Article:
This isn't about your daughter's dental health as much as it is about her desperate need to FIT IN with her peers and be accepted by them. THAT is what's really behind this whole "I want braces" routine. Your daughter has noticed that all the kids who have friends and who are considered to be "cool" at school also all wear BRACES, and naturally, because she wants them to accept her, she now wants to wear braces too. Being able to fit in and be accepted by one's peers is a matter of LIFE OR DEATH at your daughter's age. Lack of acceptance and social ostracism are the reason why lots of children her age KILL THEMSELVES, ma'am, and you need to be made aware of this. Or, if they don't kill themselves, they develop body image issues and eating disorders.
We ALL have a need to belong, to be accepted, and to be loved by our families and friends. It's a primal drive, and one that is crucial to our survival as a species. Your daughter's attempts to get you to get her braces is being fueled by that need, which in her case isn't being met. Your daughter doesn't want to end up alone, and she has fixated on getting braces as a way to avoid this. To her mind, it doesn't MATTER that two dentists have told her that she doesn't need them. That's because her dental health is of little importance to her right now. What matters to her is not being the "odd kid out" who is likely to be bullied, picked on, teased, and ostracized because she DOESN'T wear braces. And your attempts to ignore her aren't helping her. This begging for braces is indirectly an attempt on your daughter's part to get you to intervene in a situation which she KNOWS is likely to turn bad very quickly.
The way to combat this is with education, not punishment. You need to find a way to connect with your daughter's peers and their parents, so that your daughter can see that wearing braces is not all it's cracked up to be. Have you considered letting your daughter hold a slumber party at your house so that she can invite her friends over? Then you could take advantage of the kids' being there to talk to them all a little bit and get these girls to tell your daughter what having braces is like for them. Because that's really what your daughter needs- to hear from the mouths of people her own age what having braces is really like. Once she understands and hears for herself that it's an expensive, painful process that often takes years to complete, she may rethink a few things and drop the subject. You won't have to do a thing, except be willing to put up with a houseful of giggly pre-teen girls for a night or two. Your daughter's friends will tell her all she needs to know about what they go through with their braces. By the time they get through, I'm sure her attitude towards having them will do a 180, and she'll actually be relieved that she doesn't have to go through what her friends do.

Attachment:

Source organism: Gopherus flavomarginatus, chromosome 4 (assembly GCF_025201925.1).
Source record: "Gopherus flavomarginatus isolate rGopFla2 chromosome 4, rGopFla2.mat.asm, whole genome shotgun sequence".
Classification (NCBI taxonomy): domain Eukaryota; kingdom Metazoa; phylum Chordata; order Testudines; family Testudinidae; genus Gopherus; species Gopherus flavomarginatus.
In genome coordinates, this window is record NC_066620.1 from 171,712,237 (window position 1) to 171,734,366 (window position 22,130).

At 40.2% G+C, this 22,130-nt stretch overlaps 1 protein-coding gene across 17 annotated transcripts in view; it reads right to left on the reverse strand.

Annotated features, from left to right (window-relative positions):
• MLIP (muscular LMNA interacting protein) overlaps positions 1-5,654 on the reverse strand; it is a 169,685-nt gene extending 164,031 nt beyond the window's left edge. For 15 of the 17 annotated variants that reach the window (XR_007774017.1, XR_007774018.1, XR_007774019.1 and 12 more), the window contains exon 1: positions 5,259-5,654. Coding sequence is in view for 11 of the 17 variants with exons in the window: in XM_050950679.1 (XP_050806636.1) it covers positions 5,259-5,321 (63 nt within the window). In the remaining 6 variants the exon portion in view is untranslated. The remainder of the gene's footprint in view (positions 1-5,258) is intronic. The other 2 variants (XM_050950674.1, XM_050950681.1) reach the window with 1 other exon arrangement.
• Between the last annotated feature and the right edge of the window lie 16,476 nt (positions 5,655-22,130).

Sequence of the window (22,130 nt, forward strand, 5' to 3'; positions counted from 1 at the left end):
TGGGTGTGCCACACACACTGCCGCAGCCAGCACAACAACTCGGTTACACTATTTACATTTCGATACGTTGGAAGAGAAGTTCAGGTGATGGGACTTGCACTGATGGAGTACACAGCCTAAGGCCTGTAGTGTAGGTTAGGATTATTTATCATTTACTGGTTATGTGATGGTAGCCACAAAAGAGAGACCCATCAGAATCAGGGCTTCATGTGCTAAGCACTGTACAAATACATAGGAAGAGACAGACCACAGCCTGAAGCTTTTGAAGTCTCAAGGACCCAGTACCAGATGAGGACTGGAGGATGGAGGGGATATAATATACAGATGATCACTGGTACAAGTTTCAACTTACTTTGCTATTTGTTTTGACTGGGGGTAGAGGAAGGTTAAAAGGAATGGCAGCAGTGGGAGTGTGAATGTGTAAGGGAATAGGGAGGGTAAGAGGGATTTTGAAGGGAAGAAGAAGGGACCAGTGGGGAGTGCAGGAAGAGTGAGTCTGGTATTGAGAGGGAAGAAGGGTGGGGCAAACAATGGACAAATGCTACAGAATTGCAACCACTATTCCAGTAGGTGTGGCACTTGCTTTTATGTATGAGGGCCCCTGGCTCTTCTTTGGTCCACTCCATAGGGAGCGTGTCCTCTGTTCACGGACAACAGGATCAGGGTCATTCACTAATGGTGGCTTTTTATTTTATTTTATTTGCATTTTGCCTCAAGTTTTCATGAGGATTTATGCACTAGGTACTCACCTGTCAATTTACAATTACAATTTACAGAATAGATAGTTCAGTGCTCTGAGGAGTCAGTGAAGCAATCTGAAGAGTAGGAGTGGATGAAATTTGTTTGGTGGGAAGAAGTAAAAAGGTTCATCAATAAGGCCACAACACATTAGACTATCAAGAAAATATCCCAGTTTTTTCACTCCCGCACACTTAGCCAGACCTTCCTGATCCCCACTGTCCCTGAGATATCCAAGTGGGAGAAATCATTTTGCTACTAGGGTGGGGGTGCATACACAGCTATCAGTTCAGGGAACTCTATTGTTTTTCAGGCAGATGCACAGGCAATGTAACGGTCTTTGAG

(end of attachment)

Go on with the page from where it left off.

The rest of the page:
Give it a try. I think the results will surprise you. It's certainly better than just having adults lecture to her.
· 3 months ago